Fuck Buttons member and solo noise musician Benjamin John Power met David Zammitt to do all the talking
Ben Power, aka Blanck Mass, aka 50% of Fuck Buttons, sits at his desk surrounded by wires, keys and dials. He’s preparing to move out of the temporary Edinburgh apartment himself and his wife have only just begun to call home since relocating north of the border and I get the impression that he’ll be happy to finally be settled. In the background the latter seems to be either unpacking from London or packing for the next stop. An alarm goes off and Ben grows concerned that his agave-glazed parsnips might be burning (“It sounds so unglamorous. They’re amazing though!”) but he’s happy to talk all the same. Somewhere lurks Darwin the cat, the de facto third member of Fuck Buttons. “Well, there’s a fourth member now as Andy’s got a whippet named Polly.” Worcester’s answer to The Beatles, in a way.
Amid the chaos of his temporary lodgings, he’s trying to figure out what the live set for his upcoming gigs is going to look like. It’s no mean feat. While he welcomes the challenge, he knows that translating his latest work to a live setting will be a difficult task; since his solo project’s self-titled debut arrived in 2011, Power’s sound has taken a gargantuan leap forward. Far from the ambience of that first Blanck Mass offering, his new LP, ‘Dumb Flesh’, picks up where the more texturally complex ‘White Math/Polymorph’ EP left off and his armoury of hardware has grown in line with the scale of his soundscapes. There are beats, for a start, and it’s as dance floor-friendly as you’re likely to hear from himself or other Fuck Button Andy Hung, but he’s approaching it with enthusiasm and as he shows me his latest purchase he takes on the tone of a proud father. “Have you seen an OP-1? They’re pretty interesting. It can be used as a synth or a midi controller or a sampler keyboard. It’s pretty impressive.”
A labour of love – with a smattering of frustration – ‘Dumb Flesh’ was fully re-recorded three times before Power signed off on the definitive version, but as he talks about the process he concentrates on what he has gained in terms of experience rather than dwelling on any time lost. It takes the shortcomings of the human body as its theme and with titles like ‘Dead Format’, ‘Atrophies’ and ‘Detritus,’ it won’t come as a surprise that the album brims with crunching electronic brutality. And speaking of crunching electronic brutality, Power hints that there will be more music from himself and his mate Hung at some point in the future, but we’ll just have to wait for more news on that.
“I’m making the live show bigger”
As this album is less textural and there’s a little bit more dynamic to it I am going to be bringing more stuff with me, which I think is pretty interesting. I’m feeling confident and I think it’s going to translate pretty nicely. I’m looking forward to playing the new stuff live for the first time. A couple of tracks have been in the set for a while in various forms of completion but I’m looking forward to playing some of the bigger ones. And I don’t want to give away too much but there’s a visual element, which I’m going to need to practise beforehand. We shall see.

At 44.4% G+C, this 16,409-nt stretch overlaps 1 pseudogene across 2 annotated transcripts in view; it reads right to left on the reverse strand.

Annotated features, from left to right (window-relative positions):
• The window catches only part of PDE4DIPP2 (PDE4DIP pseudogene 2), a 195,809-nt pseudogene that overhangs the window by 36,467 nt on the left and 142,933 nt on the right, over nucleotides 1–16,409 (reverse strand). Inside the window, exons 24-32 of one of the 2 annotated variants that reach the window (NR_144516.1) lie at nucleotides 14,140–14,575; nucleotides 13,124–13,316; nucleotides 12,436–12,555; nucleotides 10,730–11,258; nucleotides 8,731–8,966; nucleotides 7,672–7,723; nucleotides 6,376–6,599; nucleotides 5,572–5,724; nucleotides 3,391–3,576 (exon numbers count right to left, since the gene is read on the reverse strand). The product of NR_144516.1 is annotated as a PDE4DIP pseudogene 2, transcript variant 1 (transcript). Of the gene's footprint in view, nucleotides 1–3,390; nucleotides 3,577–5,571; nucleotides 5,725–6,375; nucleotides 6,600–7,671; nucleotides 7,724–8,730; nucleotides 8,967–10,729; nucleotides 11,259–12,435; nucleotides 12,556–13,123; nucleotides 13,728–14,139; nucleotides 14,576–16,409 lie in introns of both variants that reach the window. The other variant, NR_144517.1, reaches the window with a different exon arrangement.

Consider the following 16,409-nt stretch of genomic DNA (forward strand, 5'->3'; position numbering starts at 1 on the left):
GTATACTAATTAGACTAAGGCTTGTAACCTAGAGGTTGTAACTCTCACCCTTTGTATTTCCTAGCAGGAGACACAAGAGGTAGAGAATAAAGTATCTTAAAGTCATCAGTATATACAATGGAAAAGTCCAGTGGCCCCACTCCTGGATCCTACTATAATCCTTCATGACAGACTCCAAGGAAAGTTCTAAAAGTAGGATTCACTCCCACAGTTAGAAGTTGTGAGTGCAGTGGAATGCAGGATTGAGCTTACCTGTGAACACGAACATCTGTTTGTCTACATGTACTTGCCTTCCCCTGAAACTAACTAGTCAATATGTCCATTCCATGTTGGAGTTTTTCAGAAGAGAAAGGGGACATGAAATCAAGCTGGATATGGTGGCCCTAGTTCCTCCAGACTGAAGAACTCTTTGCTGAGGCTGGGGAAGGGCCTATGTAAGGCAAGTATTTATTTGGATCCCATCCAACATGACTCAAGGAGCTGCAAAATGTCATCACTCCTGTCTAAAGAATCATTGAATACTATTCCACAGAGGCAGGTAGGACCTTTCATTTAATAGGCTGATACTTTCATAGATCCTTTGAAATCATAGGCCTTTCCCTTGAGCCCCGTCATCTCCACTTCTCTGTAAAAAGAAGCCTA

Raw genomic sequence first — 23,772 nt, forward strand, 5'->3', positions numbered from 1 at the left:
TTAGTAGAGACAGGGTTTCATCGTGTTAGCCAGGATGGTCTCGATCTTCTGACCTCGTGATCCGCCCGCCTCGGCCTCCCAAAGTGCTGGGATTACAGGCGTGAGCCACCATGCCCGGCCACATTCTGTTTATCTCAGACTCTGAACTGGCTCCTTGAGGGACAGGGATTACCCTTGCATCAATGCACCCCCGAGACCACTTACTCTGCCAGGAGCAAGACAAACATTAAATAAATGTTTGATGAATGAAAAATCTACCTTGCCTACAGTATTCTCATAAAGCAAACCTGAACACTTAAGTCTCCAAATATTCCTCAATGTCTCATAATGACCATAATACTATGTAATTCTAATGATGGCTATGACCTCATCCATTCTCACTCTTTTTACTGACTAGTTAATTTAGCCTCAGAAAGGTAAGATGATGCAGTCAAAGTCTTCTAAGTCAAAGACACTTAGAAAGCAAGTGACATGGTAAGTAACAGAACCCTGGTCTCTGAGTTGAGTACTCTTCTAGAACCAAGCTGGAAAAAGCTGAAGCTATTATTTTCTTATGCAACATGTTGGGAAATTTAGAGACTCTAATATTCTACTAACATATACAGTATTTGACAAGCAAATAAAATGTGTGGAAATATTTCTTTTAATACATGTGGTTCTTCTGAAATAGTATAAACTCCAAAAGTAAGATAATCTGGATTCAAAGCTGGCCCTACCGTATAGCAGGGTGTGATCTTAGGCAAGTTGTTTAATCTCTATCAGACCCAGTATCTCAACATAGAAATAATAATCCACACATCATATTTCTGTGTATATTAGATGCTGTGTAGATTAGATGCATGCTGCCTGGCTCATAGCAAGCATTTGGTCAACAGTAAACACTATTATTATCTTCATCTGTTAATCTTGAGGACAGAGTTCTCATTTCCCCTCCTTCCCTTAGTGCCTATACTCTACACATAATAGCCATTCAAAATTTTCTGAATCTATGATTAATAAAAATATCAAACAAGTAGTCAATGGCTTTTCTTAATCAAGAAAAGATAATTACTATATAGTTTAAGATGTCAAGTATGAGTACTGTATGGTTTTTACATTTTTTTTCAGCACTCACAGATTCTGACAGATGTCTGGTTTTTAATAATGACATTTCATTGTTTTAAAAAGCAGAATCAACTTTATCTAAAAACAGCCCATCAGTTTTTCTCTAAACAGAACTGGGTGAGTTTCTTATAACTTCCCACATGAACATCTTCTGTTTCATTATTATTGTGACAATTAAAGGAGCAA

When I supported Jon Hopkins last year, I think he was after more of an ambient thing as I was warming up, so it was primarily first album stuff; a textural, scape-y thing. There were a couple of moments from the new album and there are a couple of moments that I’ve been out playing live but none of the more dance floor-friendly stuff. Not for that show anyway.
“The new record is a lot more dance floor friendly”
Overall it’s a bit more varied. There’s more of a dynamic journey to this one, whereas the first one was largely ambient. There were no real percussive sounds on there whereas there are more on ‘Dumb Flesh’. The process of making this one actually doesn’t differ at all from the first album. It’s very similar to how I work in Fuck Buttons as well; it begins with experimenting until I come across a sound or a technique I maybe hadn’t thought about before and then it’s built up from that point onwards.
“I re-produced the album three times”
A lot of stuff happened. There are some tracks on there that have been through all kinds of mangling. Certain tracks that I thought were finished, then, with reflection, I realised that I didn’t want them to be that speed so then the speed was halved and then I tried to play on top of that. It all becomes a bit of a mess up until it doesn’t anymore, if that makes sense.
“Finally, I was at peace with it”
There are things that I would still probably change, but then again, try and find me a musician who doesn’t want to change something about every single of their releases – unfortunately that’s a human complex so I think you have to wave goodbye at some point. And the beauty of it is that things, I anticipate, will change quite a bit when I take them out on the road. Live is always a very good test for these things. I didn’t really have an opportunity to do it that way around this time.